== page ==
Phased Array Ultrasonic Testing (PAUT)
Phased Array Ultrasonic Testing (PAUT) is based on the same physics as the Conventional Ultrasound inspection. The differences are mainly the probe technology and configuration as well as the acquisition instrument electronics. A Phased Array probe typically consists of 16 to 128 individual elements and can be customized to include more or fewer elements. The elements can also be arranged in linear, matrix and annular patterns.
Possible Phased Array configurations are dependent on what the probe and electronics are capable of. Each element is controlled individually, therefore allowing for the generation of a customized ultrasound beam using a defined delay.
Depending on the inspection requirements, it is possible to optimize each of the essential parameters, such as angular opening, beam orientation, focusing, sectorial scanning and linear scanning.
- Better coverage of the area of interest than with a single probe and wedge;
- Increased Probability of Detection (PoD) during weld inspection;
- Detection of both embedded flaws and surface connected ones;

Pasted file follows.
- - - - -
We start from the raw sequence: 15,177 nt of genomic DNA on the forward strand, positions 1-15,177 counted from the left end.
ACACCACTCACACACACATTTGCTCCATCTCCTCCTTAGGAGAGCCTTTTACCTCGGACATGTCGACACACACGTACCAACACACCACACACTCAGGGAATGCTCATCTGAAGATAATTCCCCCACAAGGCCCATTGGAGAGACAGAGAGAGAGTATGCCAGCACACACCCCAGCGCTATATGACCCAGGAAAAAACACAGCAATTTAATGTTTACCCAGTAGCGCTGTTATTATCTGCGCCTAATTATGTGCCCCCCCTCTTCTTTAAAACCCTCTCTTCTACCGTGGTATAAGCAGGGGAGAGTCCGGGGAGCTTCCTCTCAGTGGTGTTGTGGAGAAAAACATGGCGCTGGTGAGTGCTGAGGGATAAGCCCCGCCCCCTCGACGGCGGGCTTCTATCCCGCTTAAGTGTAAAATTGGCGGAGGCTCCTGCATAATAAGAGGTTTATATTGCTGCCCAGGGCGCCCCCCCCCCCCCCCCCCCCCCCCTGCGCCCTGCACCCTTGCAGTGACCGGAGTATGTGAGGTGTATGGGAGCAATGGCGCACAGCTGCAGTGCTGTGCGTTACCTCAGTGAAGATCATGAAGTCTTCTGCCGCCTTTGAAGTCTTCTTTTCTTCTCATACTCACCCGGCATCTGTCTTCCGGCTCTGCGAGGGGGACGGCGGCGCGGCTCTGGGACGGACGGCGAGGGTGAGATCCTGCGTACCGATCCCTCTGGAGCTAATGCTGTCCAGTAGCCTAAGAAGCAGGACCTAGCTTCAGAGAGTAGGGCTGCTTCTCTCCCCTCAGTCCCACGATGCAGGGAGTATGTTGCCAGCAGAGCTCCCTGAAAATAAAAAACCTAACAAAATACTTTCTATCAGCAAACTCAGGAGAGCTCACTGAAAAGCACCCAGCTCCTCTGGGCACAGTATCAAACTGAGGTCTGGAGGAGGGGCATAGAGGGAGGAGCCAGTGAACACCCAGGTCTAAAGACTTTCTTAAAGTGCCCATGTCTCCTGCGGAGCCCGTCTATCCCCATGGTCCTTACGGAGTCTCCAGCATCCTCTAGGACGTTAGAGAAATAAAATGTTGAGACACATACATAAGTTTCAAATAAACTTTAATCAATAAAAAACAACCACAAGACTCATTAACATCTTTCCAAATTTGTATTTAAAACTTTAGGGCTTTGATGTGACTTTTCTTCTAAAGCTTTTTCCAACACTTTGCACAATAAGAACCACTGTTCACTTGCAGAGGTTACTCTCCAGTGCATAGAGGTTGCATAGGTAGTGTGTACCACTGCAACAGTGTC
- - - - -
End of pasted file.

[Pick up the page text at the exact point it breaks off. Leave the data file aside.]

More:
- Increased production of resulting data;
- Encoding and data recording for future analysis/record-keeping;
- Real time imaging of the inspection area from multiple perspectives;
- Better flaw characterization and sizing with the availability of advanced software tools
- Better repeatability;
- Lightweight and safe;
- Compatible with other inspection methods such as 3D scanning and Eddy Current.
Automated Ultrasonic Testing (AUT)
Automated Ultrasonic Testing (AUT) consists of a motorized inspection system (the scanner), which manipulates the probes while tracking their position the entire time.
Thanks to recent innovations in both software and robotics, AUT systems equipped with multiple PAUT probes, cameras, and sensors are now available.
One of the first applications in which this technique achieved worldwide acceptance and deployment has been the inspection of pipeline circumferential welds in lieu of radiography. In this case, the scanner generally includes two PAUT probes, a pair of TOFD (Time-of-Flight Diffraction) probes, as well as two pairs of ‘transverse’ probes.